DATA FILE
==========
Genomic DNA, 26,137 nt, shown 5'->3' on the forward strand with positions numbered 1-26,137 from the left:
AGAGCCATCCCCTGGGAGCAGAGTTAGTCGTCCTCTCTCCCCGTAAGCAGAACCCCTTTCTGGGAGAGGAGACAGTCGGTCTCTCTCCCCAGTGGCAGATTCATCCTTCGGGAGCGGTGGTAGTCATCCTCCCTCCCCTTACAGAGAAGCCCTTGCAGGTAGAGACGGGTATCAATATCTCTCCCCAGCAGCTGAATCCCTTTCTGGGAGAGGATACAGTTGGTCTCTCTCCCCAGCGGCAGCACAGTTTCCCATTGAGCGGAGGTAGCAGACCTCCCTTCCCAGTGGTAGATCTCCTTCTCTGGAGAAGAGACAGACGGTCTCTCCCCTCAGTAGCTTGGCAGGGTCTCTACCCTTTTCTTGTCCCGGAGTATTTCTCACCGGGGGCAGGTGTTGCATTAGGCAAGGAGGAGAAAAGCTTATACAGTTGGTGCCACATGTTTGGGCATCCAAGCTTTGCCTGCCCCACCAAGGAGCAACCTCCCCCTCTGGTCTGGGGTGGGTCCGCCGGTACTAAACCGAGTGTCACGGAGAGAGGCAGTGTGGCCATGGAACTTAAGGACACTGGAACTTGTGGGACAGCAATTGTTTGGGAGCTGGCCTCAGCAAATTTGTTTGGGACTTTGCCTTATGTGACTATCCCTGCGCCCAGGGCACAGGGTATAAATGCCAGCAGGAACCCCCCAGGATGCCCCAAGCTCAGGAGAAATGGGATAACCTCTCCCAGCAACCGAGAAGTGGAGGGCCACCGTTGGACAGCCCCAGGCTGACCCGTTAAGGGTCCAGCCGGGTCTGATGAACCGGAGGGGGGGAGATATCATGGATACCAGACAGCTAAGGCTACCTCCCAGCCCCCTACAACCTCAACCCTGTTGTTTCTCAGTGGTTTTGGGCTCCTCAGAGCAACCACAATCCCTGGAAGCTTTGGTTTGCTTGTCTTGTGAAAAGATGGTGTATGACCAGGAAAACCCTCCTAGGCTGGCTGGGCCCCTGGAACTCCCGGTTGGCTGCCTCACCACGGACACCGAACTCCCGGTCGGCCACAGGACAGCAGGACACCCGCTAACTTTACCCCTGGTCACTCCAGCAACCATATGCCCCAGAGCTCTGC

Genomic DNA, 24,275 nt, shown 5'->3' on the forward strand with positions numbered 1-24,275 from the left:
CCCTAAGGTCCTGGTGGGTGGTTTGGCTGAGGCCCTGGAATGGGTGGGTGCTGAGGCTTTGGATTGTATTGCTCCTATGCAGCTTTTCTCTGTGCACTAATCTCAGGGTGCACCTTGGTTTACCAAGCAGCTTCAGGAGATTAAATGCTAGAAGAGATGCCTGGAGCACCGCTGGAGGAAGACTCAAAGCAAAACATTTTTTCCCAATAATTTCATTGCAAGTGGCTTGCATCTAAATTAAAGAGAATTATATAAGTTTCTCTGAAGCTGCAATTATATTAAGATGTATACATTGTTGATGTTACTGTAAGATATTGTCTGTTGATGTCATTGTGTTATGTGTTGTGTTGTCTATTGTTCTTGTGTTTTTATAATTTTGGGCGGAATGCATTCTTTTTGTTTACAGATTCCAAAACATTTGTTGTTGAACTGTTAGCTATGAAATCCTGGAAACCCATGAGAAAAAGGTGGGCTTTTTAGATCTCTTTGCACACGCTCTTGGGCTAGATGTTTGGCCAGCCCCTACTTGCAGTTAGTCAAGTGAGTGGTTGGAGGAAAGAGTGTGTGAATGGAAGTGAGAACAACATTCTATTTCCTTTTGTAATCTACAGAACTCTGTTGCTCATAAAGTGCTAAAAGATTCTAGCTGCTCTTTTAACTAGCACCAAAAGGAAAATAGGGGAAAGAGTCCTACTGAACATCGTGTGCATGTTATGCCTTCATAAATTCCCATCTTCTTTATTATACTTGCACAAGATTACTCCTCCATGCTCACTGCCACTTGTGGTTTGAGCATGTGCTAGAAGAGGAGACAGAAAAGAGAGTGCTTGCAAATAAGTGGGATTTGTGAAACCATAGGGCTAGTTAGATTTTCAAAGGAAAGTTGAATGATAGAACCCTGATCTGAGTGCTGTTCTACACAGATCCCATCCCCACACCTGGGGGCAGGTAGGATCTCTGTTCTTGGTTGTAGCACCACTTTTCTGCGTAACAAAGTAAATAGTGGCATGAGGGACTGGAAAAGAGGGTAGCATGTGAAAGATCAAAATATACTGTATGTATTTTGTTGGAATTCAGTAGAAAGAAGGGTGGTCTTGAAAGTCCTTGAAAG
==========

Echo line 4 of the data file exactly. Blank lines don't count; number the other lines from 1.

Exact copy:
CCCTAAGGTCCTGGTGGGTGGTTTGGCTGAGGCCCTGGAATGGGTGGGTGCTGAGGCTTTGGATTGTATTGCTCCTATGCAGCTTTTCTCTGTGCACTAATCTCAGGGTGCACCTTGGTTTACCAAGCAGCTTCAGGAGATTAAATGCTAGAAGAGATGCCTGGAGCACCGCTGGAGGAAGACTCAAAGCAAAACATTTTTTCCCAATAATTTCATTGCAAGTGGCTTGCATCTAAATTAAAGAGAATTATATAAGTTTCTCTGAAGCTGCAATTATATTAAGATGTATACATTGTTGATGTTACTGTAAGATATTGTCTGTTGATGTCATTGTGTTATGTGTTGTGTTGTCTATTGTTCTTGTGTTTTTATAATTTTGGGCGGAATGCATTCTTTTTGTTTACAGATTCCAAAACATTTGTTGTTGAACTGTTAGCTATGAAATCCTGGAAACCCATGAGAAAAAGGTGGGCTTTTTAGATCTCTTTGCACACGCTCTTGGGCTAGATGTTTGGCCAGCCCCTACTTGCAGTTAGTCAAGTGAGTGGTTGGAGGAAAGAGTGTGTGAATGGAAGTGAGAACAACATTCTATTTCCTTTTGTAATCTACAGAACTCTGTTGCTCATAAAGTGCTAAAAGATTCTAGCTGCTCTTTTAACTAGCACCAAAAGGAAAATAGGGGAAAGAGTCCTACTGAACATCGTGTGCATGTTATGCCTTCATAAATTCCCATCTTCTTTATTATACTTGCACAAGATTACTCCTCCATGCTCACTGCCACTTGTGGTTTGAGCATGTGCTAGAAGAGGAGACAGAAAAGAGAGTGCTTGCAAATAAGTGGGATTTGTGAAACCATAGGGCTAGTTAGATTTTCAAAGGAAAGTTGAATGATAGAACCCTGATCTGAGTGCTGTTCTACACAGATCCCATCCCCACACCTGGGGGCAGGTAGGATCTCTGTTCTTGGTTGTAGCACCACTTTTCTGCGTAACAAAGTAAATAGTGGCATGAGGGACTGGAAAAGAGGGTAGCATGTGAAAGATCAAAATATACTGTATGTATTTTGTTGGAATTCAGTAGAAAGAAGGGTGGTCTTGAAAGTCCTTGAAAG